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DSC razor bumps article

Razor Bumps: Why They’re There and How to Destroy Them

Razor bumps are the bane of every regular shaver — but they don’t have to be, if you treat your face right.

Razor bumps, as everyone knows, suck. After carefully shaving to better show off your smooth, clean face to the world, an ugly red bump — or worse, a whole bunch of them — springs up and ruins everything. But what are these unwanted intruders on your skin? What do they want? And how can you make them leave? In this guide, we’ll be looking at how to prevent razor bumps, and if it’s already too late for that, how you can get them to go away.

Why Razor Bumps Happen

We sought advice from Dr. Anthony Rossi, dermatologist and assistant professor at Cornell’s Weill Medical College, to find out just what’s happening when these annoying bumps rear their reddened heads. The bump, it turns out, is merely the site of the problem itself: An ingrown hair.

Essentially, what happens is this: When a hair grows out of your skin, it can sometimes curl back on itself and start digging its way back into the skin (hence the term, ingrown hair). Alternatively, dead skin can clog up a hair follicle, so instead of sprouting from the skin, the hair grows sideways under it. Either way, this irritates the skin and causes it to raise up in those familiar red bumps (sometimes, you may be able to see the hair that’s causing all the trouble, but not always).

It doesn’t just happen on your face and neck, either — razor bumps can occur anywhere that you shave, including on the legs, armpits and groin. So if you’re someone who likes the smooth look, be sure to check out our manscaping tips on avoiding both bumps and the dreaded post-manscape prickle.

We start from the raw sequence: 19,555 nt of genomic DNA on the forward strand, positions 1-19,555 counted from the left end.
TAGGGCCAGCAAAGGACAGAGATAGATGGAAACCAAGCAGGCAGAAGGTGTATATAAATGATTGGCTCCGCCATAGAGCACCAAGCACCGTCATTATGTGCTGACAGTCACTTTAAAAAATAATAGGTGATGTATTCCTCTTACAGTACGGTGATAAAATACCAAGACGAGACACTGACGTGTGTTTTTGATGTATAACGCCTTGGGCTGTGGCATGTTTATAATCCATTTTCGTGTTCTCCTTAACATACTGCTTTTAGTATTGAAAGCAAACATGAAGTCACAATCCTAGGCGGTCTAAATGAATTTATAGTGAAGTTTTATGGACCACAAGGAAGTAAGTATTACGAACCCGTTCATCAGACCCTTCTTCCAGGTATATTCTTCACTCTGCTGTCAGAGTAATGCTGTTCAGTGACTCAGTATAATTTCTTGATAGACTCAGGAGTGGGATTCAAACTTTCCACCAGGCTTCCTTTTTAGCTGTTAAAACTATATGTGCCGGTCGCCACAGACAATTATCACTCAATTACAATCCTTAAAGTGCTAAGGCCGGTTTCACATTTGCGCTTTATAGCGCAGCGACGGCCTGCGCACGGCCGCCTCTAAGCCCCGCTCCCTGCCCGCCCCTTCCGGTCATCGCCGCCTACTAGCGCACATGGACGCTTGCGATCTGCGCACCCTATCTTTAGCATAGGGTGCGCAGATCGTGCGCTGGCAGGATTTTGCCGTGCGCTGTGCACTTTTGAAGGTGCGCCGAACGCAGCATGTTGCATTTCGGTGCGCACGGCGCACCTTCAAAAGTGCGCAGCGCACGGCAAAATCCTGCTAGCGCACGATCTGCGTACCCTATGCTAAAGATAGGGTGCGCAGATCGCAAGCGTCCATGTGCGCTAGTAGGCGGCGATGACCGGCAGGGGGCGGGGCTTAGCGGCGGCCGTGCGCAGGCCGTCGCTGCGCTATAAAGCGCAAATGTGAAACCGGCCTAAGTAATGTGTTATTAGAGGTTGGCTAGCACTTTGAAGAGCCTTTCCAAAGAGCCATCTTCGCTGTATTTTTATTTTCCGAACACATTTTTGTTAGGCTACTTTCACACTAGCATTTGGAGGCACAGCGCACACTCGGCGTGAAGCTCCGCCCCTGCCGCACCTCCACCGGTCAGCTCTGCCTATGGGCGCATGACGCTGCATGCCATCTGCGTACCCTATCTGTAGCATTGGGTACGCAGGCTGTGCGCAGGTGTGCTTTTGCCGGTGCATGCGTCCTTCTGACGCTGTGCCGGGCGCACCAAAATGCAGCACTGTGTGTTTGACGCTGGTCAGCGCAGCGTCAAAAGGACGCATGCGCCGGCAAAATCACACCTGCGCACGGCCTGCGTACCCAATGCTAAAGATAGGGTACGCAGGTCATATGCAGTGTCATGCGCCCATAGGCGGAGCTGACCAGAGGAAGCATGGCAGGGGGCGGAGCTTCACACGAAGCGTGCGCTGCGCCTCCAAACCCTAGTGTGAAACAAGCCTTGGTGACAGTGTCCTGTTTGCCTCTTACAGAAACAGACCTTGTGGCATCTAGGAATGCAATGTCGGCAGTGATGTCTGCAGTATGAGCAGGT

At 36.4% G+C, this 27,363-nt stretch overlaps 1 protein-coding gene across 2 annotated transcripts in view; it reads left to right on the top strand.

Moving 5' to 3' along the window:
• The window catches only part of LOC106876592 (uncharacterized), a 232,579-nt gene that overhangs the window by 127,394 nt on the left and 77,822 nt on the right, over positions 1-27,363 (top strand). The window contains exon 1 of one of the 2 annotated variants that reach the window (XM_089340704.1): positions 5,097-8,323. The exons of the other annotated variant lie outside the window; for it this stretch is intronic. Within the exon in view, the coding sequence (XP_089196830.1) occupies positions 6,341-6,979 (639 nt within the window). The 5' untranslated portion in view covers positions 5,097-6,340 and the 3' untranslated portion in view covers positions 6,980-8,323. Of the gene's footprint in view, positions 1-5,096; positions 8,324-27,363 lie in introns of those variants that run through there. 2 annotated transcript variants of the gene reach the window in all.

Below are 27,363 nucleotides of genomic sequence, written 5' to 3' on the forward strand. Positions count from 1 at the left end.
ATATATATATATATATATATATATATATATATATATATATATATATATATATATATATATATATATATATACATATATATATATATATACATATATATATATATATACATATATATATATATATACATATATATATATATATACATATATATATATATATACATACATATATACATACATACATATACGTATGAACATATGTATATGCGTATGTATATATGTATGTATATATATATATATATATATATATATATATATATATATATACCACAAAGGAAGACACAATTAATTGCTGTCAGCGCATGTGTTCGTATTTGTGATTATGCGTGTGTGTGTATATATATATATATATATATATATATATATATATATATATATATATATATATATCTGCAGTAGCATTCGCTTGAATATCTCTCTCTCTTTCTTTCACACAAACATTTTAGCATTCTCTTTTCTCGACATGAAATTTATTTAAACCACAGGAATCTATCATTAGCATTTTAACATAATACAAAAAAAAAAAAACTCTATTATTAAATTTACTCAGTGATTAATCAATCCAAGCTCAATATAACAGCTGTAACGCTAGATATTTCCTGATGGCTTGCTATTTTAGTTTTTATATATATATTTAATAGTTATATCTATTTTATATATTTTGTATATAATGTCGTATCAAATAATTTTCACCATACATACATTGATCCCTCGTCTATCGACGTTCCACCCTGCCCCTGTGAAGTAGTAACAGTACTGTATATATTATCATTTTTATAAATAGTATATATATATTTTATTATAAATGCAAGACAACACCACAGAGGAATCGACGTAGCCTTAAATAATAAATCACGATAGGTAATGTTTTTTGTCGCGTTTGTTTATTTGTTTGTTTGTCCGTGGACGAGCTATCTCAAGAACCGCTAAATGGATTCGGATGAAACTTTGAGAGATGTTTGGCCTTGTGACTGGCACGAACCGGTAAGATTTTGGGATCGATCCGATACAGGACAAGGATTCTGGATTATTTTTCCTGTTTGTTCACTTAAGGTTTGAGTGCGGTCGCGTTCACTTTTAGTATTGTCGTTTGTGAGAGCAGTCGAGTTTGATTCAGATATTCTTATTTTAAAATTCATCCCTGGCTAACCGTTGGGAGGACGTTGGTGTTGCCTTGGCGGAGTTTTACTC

The good news here is that there’s usually nothing inherently dangerous about razor bumps, and they should resolve themselves on their own within a few days. If you see one spot repeatedly getting affected, however, it’s worth paying some attention to it before it gets infected.

How to Prevent Razor Bumps

They say prevention is better than cure, and it’s certainly true in this case. One of the most simple ways to drastically cut down the number of ingrown hairs you’re getting is to always make sure to shave with the grain — that is, to shave in the direction that your hair is growing (as a general, more simplified rule, you want to shave with downward strokes on your face and upward strokes on your neck).

When you shave against the grain, the hair is trimmed so short — and left with such a pointed tip — that it’s far easier for it to get embedded in the skin rather than growing outwards. Shaving in the right direction leaves hairs flush with the skin, and less likely to start tunneling in.

As for those hairs caused by clogged skin follicles, they’re easy to prevent too. A good exfoliating prep scrub, used before shaving, will get rid of the gunk that’s blocking those hairs, allowing them to grow free without interference.

How to Get Rid of Razor Bumps

Like we said, the best tip for getting rid of shaving bumps is to prevent them from happening in the first place. But if it’s too late for that, there are a couple things you can do. If you can actually see the hair responsible for the bump, it’s possible to guide it out of the skin with a pair of tweezers, thus removing the source of the problem, but there are two major caveats here: Firstly, always be sure to sterilize the tweezers in boiling water for 15 minutes first — otherwise you run the risk of introducing more bacteria to the hair follicle and increasing the risk of further infection. Secondly, the trick here is to guide the hair out from under the skin — not to pluck it out of the follicle entirely. Doing the latter will cause the next hair to have to grow out from under the skin again, putting you right back where you started.

If you’re seeing the razor bump but not the hair, you can try rubbing in some aloe vera lotion, which will help reduce the inflammation, making it appear less red and angry. If they’re especially itchy, you can apply a cold compress for a little relief. And naturally, we’d recommend our own Rescue Serum, which helps to reduce the appearance of shaving irritation, redness and bumps. Most importantly, if you want the razor bump (or bumps) to go away more quickly, don’t keep shaving over that same area, as this will further irritate them and cause them to stick around for longer. And that’s something nobody wants.


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